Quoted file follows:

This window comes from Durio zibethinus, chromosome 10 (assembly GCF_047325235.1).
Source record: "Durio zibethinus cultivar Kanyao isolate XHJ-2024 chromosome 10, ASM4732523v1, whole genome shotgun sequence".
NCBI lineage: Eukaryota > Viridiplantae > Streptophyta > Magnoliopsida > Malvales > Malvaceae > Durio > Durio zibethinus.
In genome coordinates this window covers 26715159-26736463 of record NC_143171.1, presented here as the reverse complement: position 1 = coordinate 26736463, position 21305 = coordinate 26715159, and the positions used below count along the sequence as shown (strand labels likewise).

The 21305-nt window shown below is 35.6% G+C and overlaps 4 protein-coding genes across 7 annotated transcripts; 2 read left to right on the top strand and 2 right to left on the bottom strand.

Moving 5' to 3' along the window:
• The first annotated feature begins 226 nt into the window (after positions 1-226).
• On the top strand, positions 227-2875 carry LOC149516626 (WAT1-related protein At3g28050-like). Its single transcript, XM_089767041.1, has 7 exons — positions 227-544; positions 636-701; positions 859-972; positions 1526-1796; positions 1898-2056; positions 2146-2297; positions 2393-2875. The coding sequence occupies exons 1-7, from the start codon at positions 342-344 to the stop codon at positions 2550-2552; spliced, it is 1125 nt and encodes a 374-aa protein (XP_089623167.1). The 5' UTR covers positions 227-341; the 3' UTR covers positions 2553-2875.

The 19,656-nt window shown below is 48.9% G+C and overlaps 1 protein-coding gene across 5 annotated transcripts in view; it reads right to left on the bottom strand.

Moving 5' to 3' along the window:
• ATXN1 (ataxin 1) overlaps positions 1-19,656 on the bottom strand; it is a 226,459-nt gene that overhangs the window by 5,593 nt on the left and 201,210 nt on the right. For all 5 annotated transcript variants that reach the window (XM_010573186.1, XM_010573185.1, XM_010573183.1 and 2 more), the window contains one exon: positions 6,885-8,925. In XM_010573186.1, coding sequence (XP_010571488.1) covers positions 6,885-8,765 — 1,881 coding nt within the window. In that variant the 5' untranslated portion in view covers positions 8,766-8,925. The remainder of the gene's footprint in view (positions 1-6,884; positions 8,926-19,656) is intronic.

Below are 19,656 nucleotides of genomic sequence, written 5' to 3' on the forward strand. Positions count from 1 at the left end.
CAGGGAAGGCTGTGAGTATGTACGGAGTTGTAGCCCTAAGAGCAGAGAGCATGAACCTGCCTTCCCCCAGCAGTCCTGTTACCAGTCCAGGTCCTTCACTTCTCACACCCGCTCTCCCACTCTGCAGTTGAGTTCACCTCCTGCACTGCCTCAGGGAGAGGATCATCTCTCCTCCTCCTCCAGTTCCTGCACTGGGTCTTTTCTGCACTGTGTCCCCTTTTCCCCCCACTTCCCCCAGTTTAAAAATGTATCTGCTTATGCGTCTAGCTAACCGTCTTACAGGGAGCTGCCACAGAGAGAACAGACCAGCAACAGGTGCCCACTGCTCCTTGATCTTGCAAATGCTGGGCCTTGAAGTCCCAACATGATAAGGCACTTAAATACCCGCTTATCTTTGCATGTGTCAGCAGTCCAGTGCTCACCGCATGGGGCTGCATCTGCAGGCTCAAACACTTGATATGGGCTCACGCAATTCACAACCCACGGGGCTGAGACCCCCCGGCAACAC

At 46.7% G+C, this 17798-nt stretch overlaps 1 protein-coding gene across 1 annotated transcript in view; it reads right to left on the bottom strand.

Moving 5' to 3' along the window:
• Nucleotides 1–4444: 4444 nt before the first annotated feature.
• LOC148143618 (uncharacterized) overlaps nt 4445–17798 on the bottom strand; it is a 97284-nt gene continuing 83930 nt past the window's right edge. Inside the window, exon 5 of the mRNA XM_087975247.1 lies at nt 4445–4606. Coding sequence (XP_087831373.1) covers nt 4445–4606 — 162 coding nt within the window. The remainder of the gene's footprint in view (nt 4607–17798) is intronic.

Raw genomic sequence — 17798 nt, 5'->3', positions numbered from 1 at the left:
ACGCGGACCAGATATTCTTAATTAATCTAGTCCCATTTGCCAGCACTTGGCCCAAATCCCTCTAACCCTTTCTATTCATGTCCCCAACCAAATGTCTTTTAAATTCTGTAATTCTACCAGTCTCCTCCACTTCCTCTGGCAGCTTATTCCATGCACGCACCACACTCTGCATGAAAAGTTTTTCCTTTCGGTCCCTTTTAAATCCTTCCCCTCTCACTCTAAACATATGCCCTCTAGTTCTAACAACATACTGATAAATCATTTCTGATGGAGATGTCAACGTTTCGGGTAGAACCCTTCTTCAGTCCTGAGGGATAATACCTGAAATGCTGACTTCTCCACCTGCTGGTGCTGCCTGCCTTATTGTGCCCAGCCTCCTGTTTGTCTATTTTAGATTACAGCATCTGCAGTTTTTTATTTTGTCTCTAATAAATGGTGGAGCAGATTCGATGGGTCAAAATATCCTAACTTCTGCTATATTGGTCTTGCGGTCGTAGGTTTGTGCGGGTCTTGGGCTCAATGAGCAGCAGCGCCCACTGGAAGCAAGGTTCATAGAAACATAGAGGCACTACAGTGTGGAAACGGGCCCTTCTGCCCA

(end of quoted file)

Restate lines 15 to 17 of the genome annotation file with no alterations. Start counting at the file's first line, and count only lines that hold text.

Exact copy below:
Moving 5' to 3' along the window:
• Nucleotides 1–4444: 4444 nt before the first annotated feature.
• LOC148143618 (uncharacterized) overlaps nt 4445–17798 on the bottom strand; it is a 97284-nt gene continuing 83930 nt past the window's right edge. Inside the window, exon 5 of the mRNA XM_087975247.1 lies at nt 4445–4606. Coding sequence (XP_087831373.1) covers nt 4445–4606 — 162 coding nt within the window. The remainder of the gene's footprint in view (nt 4607–17798) is intronic.